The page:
Britain will now almost certainly vote in the European Parliament election in May. The pro-European British electorate will show up in force, while the pro-Brexit electorate will be more inclined to sulk. A recent poll suggests the opposition Labor Party leads the Conservatives comfortably, but that support will erode if Labor in its manifesto does not back a second vote on European Union membership.
It will be hard to see a pro-Europe vote in the European Parliament as anything other than a gauge of changed British sentiment and grounds for a second referendum.
Meanwhile, May will keep trying to find a workable deal. Negotiation with Labor is her latest gambit. Labor wants a customs union with Europe as part of a soft Brexit, an idea that’s anathema to hard-line Tories. It’s also a bad deal in that it leaves Britain signing on to all European Union trade deals while no longer having any say over them.
The talks will probably founder. The Tories may try to throw out May in favor of a hard-liner like Boris Johnson. They may force a general election. Either way, they are looking wounded and weakened.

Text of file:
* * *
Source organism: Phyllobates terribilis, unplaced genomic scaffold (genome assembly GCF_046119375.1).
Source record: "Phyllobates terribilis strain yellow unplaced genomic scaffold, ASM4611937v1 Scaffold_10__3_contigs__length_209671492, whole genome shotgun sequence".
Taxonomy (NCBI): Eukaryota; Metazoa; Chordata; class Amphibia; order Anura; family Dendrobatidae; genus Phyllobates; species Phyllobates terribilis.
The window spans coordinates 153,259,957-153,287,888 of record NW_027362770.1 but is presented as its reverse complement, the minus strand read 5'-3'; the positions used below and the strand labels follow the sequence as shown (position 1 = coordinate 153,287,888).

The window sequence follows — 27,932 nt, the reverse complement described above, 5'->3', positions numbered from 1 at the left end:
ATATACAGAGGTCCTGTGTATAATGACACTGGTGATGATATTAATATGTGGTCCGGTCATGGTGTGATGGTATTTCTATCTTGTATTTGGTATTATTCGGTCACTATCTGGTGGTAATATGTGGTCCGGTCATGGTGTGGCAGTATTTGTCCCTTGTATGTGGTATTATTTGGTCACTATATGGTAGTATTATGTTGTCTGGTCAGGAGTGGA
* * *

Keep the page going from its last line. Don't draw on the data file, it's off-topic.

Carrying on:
Peter Oborne, the former chief political commentator at The Daily Telegraph, has also changed his mind. In a much-noted piece, he recently wrote, “It has become clear to me, though I’ve been a strong Tory Brexiteer, that Britain’s departure from the E.U. will be as great a disaster for our country as the over-mighty unions were in the 1960s and 1970s.”
After a devastating analysis of the crippling economic effects of Brexit, Oborne turned to the breakup of Britain. “I failed to understand,” he wrote, “how the E.U. is part of the glue which holds us together in the United Kingdom.”
Scotland wants to remain in the union. Northern Ireland does not want a hard border with the Republic of Ireland, a member of the European Union. An open intra-Irish border was a cornerstone of the 21-year-old Good Friday peace agreement. Put bluntly, absent the European Union’s benign offsetting influence, internal tensions in the disunited kingdom would soon reach a breaking point.
This, too, has become clear. That round and riveting black hole, a place where everything vanishes like a dream, would be a good final resting place for Brexit.
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